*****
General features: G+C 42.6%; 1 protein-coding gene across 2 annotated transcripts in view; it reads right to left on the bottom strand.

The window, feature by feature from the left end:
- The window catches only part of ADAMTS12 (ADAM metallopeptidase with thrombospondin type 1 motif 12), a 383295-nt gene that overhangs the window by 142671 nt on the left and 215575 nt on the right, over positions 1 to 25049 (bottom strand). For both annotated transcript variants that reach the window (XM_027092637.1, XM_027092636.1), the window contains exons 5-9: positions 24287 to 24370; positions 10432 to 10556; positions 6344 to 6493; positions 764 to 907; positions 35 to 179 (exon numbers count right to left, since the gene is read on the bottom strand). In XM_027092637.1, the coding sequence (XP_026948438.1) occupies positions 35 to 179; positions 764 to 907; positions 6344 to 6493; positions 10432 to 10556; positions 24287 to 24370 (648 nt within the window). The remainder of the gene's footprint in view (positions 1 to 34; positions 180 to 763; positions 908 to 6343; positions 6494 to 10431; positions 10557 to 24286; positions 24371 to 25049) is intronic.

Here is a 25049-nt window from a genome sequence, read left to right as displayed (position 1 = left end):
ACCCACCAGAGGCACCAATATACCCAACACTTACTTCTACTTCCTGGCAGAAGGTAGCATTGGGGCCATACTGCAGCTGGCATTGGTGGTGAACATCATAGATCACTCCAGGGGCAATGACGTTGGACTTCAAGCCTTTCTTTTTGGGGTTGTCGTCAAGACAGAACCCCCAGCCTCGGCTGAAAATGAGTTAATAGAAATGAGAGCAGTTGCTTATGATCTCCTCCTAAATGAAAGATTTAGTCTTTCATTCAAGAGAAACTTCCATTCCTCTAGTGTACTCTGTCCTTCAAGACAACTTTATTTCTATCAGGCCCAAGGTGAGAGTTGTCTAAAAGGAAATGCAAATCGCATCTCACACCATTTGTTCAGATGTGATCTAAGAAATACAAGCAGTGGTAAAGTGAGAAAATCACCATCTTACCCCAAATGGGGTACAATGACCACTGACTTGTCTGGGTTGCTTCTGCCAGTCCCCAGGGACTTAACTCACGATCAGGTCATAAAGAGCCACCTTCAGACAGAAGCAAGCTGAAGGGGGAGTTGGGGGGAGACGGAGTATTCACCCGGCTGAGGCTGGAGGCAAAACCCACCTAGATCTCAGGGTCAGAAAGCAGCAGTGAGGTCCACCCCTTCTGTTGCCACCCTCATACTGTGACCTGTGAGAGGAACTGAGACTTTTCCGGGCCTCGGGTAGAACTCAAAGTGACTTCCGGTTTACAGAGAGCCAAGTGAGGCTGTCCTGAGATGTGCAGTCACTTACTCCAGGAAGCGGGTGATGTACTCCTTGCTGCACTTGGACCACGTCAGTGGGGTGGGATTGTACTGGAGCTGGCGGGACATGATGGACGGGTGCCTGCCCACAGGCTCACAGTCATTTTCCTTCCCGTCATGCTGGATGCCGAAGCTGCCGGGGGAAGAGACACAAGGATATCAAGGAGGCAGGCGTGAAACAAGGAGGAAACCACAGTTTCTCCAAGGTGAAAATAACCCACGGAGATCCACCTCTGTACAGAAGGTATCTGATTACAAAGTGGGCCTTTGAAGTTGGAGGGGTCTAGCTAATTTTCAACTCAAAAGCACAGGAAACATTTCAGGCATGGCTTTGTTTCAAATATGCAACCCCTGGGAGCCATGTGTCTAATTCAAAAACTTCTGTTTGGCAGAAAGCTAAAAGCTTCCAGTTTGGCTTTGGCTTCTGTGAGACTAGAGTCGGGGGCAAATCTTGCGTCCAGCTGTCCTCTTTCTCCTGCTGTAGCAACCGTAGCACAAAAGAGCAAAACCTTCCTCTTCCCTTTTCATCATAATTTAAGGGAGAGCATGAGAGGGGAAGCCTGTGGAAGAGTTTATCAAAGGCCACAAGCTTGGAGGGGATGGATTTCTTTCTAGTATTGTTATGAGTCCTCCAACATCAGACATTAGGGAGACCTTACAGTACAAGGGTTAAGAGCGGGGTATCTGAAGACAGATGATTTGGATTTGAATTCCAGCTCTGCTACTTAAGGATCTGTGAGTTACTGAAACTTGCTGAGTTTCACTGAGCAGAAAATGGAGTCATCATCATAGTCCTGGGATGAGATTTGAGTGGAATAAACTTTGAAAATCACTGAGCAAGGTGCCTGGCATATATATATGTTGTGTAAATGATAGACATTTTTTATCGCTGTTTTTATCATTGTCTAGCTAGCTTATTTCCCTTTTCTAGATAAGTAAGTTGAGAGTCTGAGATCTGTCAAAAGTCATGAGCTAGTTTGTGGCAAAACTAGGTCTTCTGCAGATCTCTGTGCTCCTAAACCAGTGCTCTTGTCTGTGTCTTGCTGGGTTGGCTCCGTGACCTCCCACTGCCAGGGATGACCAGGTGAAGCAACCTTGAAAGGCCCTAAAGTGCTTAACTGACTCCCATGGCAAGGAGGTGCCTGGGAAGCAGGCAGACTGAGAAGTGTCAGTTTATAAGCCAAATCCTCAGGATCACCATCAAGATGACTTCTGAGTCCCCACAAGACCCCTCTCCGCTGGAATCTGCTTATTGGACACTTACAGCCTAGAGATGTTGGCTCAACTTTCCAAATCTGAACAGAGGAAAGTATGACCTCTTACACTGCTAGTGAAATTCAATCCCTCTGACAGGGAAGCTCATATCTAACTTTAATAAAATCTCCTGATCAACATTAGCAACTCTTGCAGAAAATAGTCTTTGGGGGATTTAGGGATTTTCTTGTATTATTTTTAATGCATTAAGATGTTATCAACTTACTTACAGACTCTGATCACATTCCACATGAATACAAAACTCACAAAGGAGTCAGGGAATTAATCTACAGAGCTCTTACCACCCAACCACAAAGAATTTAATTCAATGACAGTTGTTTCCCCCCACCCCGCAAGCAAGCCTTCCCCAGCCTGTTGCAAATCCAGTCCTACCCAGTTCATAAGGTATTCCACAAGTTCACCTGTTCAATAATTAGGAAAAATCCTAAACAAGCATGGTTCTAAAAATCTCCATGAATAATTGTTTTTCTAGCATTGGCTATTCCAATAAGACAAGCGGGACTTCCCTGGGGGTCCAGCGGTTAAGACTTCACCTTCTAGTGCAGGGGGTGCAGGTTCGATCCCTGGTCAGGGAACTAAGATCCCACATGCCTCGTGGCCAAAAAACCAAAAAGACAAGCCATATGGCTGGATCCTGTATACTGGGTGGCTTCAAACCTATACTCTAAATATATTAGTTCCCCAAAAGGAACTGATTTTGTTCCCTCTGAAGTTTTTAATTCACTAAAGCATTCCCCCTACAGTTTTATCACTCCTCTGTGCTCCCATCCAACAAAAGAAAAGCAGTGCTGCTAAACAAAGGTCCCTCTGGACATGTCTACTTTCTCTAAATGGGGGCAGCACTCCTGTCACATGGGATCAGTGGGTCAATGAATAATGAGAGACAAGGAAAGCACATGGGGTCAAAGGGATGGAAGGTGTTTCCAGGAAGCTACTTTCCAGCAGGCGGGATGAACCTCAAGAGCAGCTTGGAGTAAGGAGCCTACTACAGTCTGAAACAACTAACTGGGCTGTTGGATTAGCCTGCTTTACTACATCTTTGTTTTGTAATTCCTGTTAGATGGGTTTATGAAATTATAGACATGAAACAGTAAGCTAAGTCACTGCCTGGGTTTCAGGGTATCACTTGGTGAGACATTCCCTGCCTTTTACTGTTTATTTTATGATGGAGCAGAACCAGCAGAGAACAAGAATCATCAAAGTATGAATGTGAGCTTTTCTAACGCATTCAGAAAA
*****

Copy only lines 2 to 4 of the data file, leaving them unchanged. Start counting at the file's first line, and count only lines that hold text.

The window, feature by feature from the left end:
- The window catches only part of ADAMTS12 (ADAM metallopeptidase with thrombospondin type 1 motif 12), a 383295-nt gene that overhangs the window by 142671 nt on the left and 215575 nt on the right, over positions 1 to 25049 (bottom strand). For both annotated transcript variants that reach the window (XM_027092637.1, XM_027092636.1), the window contains exons 5-9: positions 24287 to 24370; positions 10432 to 10556; positions 6344 to 6493; positions 764 to 907; positions 35 to 179 (exon numbers count right to left, since the gene is read on the bottom strand). In XM_027092637.1, the coding sequence (XP_026948438.1) occupies positions 35 to 179; positions 764 to 907; positions 6344 to 6493; positions 10432 to 10556; positions 24287 to 24370 (648 nt within the window). The remainder of the gene's footprint in view (positions 1 to 34; positions 180 to 763; positions 908 to 6343; positions 6494 to 10431; positions 10557 to 24286; positions 24371 to 25049) is intronic.

Here is a 25049-nt window from a genome sequence, read left to right as displayed (position 1 = left end):